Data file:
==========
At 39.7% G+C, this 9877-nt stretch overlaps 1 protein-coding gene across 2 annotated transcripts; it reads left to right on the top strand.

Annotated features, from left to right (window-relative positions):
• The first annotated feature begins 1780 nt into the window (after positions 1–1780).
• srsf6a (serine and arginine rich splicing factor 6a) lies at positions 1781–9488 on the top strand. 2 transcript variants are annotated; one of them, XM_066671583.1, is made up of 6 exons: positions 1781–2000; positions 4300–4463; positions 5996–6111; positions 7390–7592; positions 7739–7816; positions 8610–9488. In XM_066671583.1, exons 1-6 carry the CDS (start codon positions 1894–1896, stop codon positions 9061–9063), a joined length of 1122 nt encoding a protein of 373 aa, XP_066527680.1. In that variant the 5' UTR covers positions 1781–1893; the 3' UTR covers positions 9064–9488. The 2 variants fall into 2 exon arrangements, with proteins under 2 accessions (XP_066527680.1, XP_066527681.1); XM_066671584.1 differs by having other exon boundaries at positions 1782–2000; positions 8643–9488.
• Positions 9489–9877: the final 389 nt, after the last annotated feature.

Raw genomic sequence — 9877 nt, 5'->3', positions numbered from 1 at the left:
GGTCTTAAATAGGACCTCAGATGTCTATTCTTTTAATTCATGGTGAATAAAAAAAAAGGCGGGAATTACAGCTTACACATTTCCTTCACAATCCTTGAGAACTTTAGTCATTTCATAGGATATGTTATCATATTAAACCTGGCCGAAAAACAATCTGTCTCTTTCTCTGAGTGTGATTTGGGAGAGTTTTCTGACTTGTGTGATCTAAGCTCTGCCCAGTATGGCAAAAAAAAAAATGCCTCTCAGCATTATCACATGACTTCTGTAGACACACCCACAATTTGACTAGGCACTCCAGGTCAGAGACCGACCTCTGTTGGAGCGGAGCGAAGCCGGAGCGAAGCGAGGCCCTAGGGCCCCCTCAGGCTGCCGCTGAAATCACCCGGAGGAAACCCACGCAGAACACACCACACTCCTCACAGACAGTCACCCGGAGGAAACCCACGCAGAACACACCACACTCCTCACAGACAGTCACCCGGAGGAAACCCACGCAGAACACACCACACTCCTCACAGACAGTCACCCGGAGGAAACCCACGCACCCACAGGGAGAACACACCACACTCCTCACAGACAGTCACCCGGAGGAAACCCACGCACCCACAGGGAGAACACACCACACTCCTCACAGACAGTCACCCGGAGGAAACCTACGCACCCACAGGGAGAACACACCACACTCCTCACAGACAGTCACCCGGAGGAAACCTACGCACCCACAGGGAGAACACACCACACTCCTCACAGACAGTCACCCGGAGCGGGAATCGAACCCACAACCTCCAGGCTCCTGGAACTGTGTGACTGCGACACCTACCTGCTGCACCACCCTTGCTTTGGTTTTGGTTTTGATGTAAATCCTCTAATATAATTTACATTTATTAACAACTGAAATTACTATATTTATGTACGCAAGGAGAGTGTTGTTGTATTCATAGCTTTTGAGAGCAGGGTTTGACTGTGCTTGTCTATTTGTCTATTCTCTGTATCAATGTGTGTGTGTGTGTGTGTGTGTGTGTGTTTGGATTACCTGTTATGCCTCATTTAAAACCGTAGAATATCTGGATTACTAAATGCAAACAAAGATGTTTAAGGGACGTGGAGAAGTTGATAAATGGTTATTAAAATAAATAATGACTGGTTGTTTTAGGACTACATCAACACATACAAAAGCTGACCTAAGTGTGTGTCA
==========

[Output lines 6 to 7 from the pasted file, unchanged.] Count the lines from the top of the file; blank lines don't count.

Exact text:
Raw genomic sequence — 9877 nt, 5'->3', positions numbered from 1 at the left:
GGTCTTAAATAGGACCTCAGATGTCTATTCTTTTAATTCATGGTGAATAAAAAAAAAGGCGGGAATTACAGCTTACACATTTCCTTCACAATCCTTGAGAACTTTAGTCATTTCATAGGATATGTTATCATATTAAACCTGGCCGAAAAACAATCTGTCTCTTTCTCTGAGTGTGATTTGGGAGAGTTTTCTGACTTGTGTGATCTAAGCTCTGCCCAGTATGGCAAAAAAAAAAATGCCTCTCAGCATTATCACATGACTTCTGTAGACACACCCACAATTTGACTAGGCACTCCAGGTCAGAGACCGACCTCTGTTGGAGCGGAGCGAAGCCGGAGCGAAGCGAGGCCCTAGGGCCCCCTCAGGCTGCCGCTGAAATCACCCGGAGGAAACCCACGCAGAACACACCACACTCCTCACAGACAGTCACCCGGAGGAAACCCACGCAGAACACACCACACTCCTCACAGACAGTCACCCGGAGGAAACCCACGCAGAACACACCACACTCCTCACAGACAGTCACCCGGAGGAAACCCACGCACCCACAGGGAGAACACACCACACTCCTCACAGACAGTCACCCGGAGGAAACCCACGCACCCACAGGGAGAACACACCACACTCCTCACAGACAGTCACCCGGAGGAAACCTACGCACCCACAGGGAGAACACACCACACTCCTCACAGACAGTCACCCGGAGGAAACCTACGCACCCACAGGGAGAACACACCACACTCCTCACAGACAGTCACCCGGAGCGGGAATCGAACCCACAACCTCCAGGCTCCTGGAACTGTGTGACTGCGACACCTACCTGCTGCACCACCCTTGCTTTGGTTTTGGTTTTGATGTAAATCCTCTAATATAATTTACATTTATTAACAACTGAAATTACTATATTTATGTACGCAAGGAGAGTGTTGTTGTATTCATAGCTTTTGAGAGCAGGGTTTGACTGTGCTTGTCTATTTGTCTATTCTCTGTATCAATGTGTGTGTGTGTGTGTGTGTGTGTGTGTTTGGATTACCTGTTATGCCTCATTTAAAACCGTAGAATATCTGGATTACTAAATGCAAACAAAGATGTTTAAGGGACGTGGAGAAGTTGATAAATGGTTATTAAAATAAATAATGACTGGTTGTTTTAGGACTACATCAACACATACAAAAGCTGACCTAAGTGTGTGTCA